With a career spanning more than 20 years, Rodney Carrington has the polish of a comic who knows where his laughs are and his smooth, confident delivery helps sell every punch line, but his tired subject matter occasionally falls back on stereotype and cheap laughs. Jokes about family and going to church have potential to be anecdotally amusing, but are undercut by premises like the awkwardness of dealing with filthy prostitutes, nervously spotting an Islamic person in a shopping mall, and how "you can't slap your wife at the Walgreens!"
Carrington talks about the ups and downs of his long marriage and raising his kids, and it is his fatherhood material that works best. He compares his kids' lives to his own childhood and the resulting observations are funny but sweet. By contrast, some jokes about his wife cut very deep and even the audience response in the theatre falters.
Fans of Rodney Carrington know he is famous for his funny songs, and he acquits himself well as a singer and guitarist, but songs about his penis, or his wife screwing the pool boy again feel like shortcuts to easy laughs. Apparently, he has subsequently released more serious songs that have been well received.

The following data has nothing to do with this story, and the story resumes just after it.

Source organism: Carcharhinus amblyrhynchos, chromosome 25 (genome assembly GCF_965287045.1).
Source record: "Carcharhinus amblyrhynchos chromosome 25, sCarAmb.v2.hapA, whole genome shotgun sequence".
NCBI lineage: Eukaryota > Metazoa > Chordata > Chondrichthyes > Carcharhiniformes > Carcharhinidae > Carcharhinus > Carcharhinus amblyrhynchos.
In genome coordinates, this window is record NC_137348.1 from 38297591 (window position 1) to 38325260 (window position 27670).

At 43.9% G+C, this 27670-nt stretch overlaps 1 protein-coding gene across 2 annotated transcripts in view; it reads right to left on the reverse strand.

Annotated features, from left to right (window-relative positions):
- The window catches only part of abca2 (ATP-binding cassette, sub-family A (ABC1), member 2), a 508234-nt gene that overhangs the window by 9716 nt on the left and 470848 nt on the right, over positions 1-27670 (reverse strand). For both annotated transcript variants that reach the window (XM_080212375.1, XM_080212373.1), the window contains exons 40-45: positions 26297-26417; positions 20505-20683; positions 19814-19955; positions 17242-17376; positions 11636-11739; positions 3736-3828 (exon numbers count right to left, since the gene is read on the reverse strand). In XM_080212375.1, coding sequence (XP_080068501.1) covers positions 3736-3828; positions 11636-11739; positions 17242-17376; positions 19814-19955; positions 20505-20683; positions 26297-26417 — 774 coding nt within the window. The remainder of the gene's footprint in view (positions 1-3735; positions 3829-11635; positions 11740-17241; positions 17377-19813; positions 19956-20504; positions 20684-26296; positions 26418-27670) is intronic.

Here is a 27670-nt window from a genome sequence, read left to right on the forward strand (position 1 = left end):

Comics censured by political correctness have a valid point when they complain that sensitive audiences undermine the comedian's right to free speech when they place restrictions on what can or cannot be discussed. But that's not why Carrington could benefit from a change of direction in his material. When he talks about his kids, his childhood and his church, there is true nuance and reflection. But tired, off-colour jokes about women, sex, and other cultures feel like cheap shots from an otherwise talented performer. Laughter is good, as the title of his special suggests, so give us more to laugh about.
Exclaim! is reviewing every standup comedy special currently available on Netflix Canada, including this one. You can find a complete list of reviews so far here.